Martyr, Mommy, & Matriarch: Gender Scripts of Jewish Women in Educational Leadership

Spring, 2008

Source: Jewish Educational Leadership. Spring, 2008 (6:3) pages 26-32 


This article initiates the dialogue of contemporary women in Jewish educational leadership by presenting two narratives of North American Jewish female administrators. The two narratives of Rivka and Sarah (pseuodonyms) were constructed from research on a larger study of women in educational leadership during the spring of 2004. Blackmore's set of eight gender scripts for women in educational leadership serves as the conceptual frame to interpret the findings.


A cheerful, intelligent and reflective director of an early learning center housed in a suburban Jewish community center, Rivka has been supervising a staff of 25 teachers and 102 children aged 2.5 through kindergarten for the last 22 years.


One of four assistant principals, Sarah has a background in learning disabilities, college instruction, teacher supervision and curriculum development, but at the Academy, a Jewish high school known for its high Ivy League acceptance rate, she was hired to monitor attendance, discipline, extra-curricular activities and scheduling.


In the paper, Rivka and Sarah's narratives are fleshed out and interpreted by using Blackmore's eight gender scripts for women in educational administration.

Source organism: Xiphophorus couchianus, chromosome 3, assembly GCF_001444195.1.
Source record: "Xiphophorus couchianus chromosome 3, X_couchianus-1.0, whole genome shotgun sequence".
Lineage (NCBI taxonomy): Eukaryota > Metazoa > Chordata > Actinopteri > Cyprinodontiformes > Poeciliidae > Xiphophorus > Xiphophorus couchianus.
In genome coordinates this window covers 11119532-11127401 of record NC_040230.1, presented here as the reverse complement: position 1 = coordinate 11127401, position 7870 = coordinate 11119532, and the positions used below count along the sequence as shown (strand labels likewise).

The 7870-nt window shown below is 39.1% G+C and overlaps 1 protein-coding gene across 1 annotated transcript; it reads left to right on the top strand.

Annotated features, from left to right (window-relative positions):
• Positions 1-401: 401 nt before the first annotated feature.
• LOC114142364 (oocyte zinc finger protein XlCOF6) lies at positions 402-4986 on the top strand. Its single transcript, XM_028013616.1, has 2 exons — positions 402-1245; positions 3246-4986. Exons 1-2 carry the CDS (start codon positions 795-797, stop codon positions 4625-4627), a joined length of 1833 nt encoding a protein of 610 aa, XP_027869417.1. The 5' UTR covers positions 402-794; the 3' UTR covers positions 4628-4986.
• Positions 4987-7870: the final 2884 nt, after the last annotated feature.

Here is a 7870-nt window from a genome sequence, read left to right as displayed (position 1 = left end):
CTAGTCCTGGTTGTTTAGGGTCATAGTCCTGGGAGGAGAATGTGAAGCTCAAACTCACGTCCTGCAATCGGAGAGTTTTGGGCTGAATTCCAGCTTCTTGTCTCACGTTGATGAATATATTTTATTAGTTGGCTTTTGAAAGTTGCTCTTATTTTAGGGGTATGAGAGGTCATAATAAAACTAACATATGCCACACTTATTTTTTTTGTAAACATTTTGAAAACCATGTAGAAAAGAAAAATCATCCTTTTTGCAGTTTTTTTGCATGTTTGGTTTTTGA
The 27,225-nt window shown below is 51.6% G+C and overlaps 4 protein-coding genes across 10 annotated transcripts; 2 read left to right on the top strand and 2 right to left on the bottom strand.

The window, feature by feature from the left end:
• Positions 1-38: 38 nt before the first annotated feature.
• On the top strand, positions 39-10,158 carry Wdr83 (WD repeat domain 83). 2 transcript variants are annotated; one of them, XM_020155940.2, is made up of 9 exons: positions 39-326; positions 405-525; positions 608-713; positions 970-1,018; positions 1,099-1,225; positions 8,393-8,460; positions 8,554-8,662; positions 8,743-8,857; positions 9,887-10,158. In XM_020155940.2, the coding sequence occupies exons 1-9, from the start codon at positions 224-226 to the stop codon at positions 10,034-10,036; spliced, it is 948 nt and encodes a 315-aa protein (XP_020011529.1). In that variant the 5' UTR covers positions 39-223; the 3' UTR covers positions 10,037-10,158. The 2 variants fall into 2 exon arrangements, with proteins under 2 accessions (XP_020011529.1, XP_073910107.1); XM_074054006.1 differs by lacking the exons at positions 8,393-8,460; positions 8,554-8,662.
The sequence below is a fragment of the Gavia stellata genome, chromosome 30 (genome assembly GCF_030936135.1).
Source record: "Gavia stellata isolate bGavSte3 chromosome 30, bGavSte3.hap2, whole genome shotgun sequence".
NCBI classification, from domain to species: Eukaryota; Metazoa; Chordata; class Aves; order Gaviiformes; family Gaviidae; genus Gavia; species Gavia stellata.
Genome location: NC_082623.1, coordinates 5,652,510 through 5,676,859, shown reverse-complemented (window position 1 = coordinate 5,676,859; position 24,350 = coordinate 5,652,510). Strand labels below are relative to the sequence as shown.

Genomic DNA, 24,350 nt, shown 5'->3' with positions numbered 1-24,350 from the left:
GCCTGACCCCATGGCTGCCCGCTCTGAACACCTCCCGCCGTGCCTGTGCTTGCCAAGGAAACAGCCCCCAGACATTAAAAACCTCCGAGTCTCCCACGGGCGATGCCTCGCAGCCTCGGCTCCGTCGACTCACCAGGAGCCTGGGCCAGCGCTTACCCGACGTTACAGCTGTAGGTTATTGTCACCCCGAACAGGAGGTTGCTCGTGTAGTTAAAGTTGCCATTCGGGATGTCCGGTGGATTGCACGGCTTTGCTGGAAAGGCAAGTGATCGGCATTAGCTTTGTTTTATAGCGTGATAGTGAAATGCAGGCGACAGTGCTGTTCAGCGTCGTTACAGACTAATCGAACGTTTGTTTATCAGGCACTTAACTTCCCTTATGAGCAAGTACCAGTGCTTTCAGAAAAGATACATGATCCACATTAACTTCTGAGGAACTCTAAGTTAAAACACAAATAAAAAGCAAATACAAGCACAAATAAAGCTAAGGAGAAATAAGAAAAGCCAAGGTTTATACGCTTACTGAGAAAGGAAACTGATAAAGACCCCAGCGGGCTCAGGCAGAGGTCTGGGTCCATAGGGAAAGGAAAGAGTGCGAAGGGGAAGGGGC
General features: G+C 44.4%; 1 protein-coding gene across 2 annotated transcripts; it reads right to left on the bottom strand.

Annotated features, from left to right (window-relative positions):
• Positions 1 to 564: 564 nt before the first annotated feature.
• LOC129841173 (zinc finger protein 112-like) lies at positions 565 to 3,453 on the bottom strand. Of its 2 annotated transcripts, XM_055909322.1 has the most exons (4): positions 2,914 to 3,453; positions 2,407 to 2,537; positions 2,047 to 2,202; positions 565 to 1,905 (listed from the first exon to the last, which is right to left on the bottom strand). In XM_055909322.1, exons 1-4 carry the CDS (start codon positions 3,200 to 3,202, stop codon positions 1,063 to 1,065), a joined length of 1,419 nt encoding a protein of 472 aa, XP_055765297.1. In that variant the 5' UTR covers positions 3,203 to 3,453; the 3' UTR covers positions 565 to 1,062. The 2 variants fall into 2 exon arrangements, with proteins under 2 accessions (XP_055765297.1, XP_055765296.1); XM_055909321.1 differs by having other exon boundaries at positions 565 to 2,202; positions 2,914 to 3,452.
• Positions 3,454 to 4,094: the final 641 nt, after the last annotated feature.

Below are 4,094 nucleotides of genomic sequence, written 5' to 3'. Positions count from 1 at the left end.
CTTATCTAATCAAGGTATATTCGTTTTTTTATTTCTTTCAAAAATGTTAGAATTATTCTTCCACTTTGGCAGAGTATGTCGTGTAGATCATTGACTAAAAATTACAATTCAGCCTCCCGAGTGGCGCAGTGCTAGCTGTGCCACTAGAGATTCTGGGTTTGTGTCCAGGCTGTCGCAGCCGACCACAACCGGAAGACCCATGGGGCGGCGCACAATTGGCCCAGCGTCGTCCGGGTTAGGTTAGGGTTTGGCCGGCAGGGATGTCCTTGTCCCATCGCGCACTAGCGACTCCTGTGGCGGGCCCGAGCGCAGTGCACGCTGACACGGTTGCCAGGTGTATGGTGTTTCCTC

Jewish Gender Scripts
The authors make their original contribution by presenting three unique gender scripts unique from Blackmore's that arise from the narratives of Rivka and Sarah: the Martyr, the Mommy and the Matriarch.


This research demonstrates that women in positions of Jewish educational leadership share several gender scripts with women in the broader field of educational administration. It also provides the field with additional gender scripts for reflection and analysis.

The martyr, mommy and matriarch scripts push to consider treatment of women in all areas of Jewish educational leadership.

More scholarship, discussion and reflection are required to further lines of inquiry opened by these gender scripts. Particularly, the gender script seems to the authors a fertile theme for further research and development.

Updated: Sep. 21, 2008